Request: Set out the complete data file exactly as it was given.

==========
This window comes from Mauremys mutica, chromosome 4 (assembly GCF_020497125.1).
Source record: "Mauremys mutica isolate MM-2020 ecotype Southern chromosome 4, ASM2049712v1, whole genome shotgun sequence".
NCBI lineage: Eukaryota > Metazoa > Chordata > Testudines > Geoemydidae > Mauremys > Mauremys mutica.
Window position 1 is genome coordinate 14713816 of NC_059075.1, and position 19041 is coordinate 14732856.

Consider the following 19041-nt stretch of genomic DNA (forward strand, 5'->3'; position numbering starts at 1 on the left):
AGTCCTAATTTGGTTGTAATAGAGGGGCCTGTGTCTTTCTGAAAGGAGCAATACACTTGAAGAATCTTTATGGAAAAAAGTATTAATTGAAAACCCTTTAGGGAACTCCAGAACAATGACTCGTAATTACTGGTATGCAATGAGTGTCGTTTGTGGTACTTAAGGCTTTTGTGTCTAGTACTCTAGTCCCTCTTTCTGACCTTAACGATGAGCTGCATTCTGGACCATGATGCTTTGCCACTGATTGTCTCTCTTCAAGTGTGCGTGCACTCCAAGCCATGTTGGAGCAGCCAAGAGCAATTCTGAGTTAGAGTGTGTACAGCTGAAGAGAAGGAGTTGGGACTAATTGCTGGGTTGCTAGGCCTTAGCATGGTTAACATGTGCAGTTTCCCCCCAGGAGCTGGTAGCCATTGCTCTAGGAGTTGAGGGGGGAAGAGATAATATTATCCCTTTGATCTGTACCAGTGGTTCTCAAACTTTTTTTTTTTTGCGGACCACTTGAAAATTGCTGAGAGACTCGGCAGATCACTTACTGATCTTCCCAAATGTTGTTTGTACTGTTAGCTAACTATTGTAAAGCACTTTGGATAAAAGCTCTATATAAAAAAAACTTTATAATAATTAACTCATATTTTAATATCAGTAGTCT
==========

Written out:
This window comes from Mauremys mutica, chromosome 4 (assembly GCF_020497125.1).
Source record: "Mauremys mutica isolate MM-2020 ecotype Southern chromosome 4, ASM2049712v1, whole genome shotgun sequence".
NCBI lineage: Eukaryota > Metazoa > Chordata > Testudines > Geoemydidae > Mauremys > Mauremys mutica.
Window position 1 is genome coordinate 14713816 of NC_059075.1, and position 19041 is coordinate 14732856.

Consider the following 19041-nt stretch of genomic DNA (forward strand, 5'->3'; position numbering starts at 1 on the left):
AGTCCTAATTTGGTTGTAATAGAGGGGCCTGTGTCTTTCTGAAAGGAGCAATACACTTGAAGAATCTTTATGGAAAAAAGTATTAATTGAAAACCCTTTAGGGAACTCCAGAACAATGACTCGTAATTACTGGTATGCAATGAGTGTCGTTTGTGGTACTTAAGGCTTTTGTGTCTAGTACTCTAGTCCCTCTTTCTGACCTTAACGATGAGCTGCATTCTGGACCATGATGCTTTGCCACTGATTGTCTCTCTTCAAGTGTGCGTGCACTCCAAGCCATGTTGGAGCAGCCAAGAGCAATTCTGAGTTAGAGTGTGTACAGCTGAAGAGAAGGAGTTGGGACTAATTGCTGGGTTGCTAGGCCTTAGCATGGTTAACATGTGCAGTTTCCCCCCAGGAGCTGGTAGCCATTGCTCTAGGAGTTGAGGGGGGAAGAGATAATATTATCCCTTTGATCTGTACCAGTGGTTCTCAAACTTTTTTTTTTTTGCGGACCACTTGAAAATTGCTGAGAGACTCGGCAGATCACTTACTGATCTTCCCAAATGTTGTTTGTACTGTTAGCTAACTATTGTAAAGCACTTTGGATAAAAGCTCTATATAAAAAAAACTTTATAATAATTAACTCATATTTTAATATCAGTAGTCT